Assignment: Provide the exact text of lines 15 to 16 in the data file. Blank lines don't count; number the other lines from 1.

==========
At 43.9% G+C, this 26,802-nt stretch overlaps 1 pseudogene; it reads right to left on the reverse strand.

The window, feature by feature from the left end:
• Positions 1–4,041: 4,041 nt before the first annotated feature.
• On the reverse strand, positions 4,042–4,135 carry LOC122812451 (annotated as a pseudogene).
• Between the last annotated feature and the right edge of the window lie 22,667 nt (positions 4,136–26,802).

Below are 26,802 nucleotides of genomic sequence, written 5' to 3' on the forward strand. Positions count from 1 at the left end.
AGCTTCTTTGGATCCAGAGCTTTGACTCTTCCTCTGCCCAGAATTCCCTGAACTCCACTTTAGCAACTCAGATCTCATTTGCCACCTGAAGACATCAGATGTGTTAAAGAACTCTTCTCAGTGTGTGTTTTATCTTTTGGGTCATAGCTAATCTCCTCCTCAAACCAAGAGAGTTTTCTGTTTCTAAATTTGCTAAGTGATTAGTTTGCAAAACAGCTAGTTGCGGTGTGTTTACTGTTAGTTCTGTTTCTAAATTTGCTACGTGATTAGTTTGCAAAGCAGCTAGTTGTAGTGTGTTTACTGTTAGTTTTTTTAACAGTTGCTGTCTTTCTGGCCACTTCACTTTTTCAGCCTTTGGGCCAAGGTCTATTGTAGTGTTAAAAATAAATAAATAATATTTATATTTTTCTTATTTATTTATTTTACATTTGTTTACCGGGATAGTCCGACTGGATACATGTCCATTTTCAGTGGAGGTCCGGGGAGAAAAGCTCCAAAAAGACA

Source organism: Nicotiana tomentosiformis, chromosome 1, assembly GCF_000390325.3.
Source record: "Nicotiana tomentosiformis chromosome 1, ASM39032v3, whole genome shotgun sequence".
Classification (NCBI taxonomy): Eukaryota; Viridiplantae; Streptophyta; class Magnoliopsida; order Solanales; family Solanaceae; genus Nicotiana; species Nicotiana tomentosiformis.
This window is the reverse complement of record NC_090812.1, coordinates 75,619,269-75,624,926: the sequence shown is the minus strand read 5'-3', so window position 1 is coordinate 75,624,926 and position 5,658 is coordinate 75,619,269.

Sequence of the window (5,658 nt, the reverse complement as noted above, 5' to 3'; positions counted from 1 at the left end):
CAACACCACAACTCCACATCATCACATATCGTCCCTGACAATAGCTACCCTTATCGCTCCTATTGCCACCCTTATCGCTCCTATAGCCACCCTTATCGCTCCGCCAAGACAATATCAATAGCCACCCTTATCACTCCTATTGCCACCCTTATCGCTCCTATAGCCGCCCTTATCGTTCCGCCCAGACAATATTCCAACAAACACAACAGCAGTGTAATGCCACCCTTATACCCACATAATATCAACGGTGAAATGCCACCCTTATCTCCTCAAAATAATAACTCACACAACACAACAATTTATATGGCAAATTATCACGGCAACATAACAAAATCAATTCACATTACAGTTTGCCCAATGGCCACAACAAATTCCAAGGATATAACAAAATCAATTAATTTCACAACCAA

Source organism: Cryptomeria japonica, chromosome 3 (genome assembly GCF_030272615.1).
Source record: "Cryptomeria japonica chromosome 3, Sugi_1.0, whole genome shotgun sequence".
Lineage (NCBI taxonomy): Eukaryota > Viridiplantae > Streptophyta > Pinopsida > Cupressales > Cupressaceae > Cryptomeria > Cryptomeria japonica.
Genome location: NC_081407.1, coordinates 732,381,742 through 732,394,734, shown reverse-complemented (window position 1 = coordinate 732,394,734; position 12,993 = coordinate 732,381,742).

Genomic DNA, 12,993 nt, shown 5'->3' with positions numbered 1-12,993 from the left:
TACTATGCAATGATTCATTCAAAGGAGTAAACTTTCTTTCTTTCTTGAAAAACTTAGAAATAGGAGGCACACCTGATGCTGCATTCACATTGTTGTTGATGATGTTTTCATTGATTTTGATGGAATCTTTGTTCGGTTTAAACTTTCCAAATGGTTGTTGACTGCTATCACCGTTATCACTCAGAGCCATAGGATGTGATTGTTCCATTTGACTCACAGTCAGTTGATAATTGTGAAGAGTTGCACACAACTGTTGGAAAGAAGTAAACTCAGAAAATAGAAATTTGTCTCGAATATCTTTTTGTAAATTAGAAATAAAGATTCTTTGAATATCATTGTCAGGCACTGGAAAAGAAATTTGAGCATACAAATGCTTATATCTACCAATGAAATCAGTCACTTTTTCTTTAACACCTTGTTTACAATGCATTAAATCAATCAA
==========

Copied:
Source record: "Cryptomeria japonica chromosome 3, Sugi_1.0, whole genome shotgun sequence".
Lineage (NCBI taxonomy): Eukaryota > Viridiplantae > Streptophyta > Pinopsida > Cupressales > Cupressaceae > Cryptomeria > Cryptomeria japonica.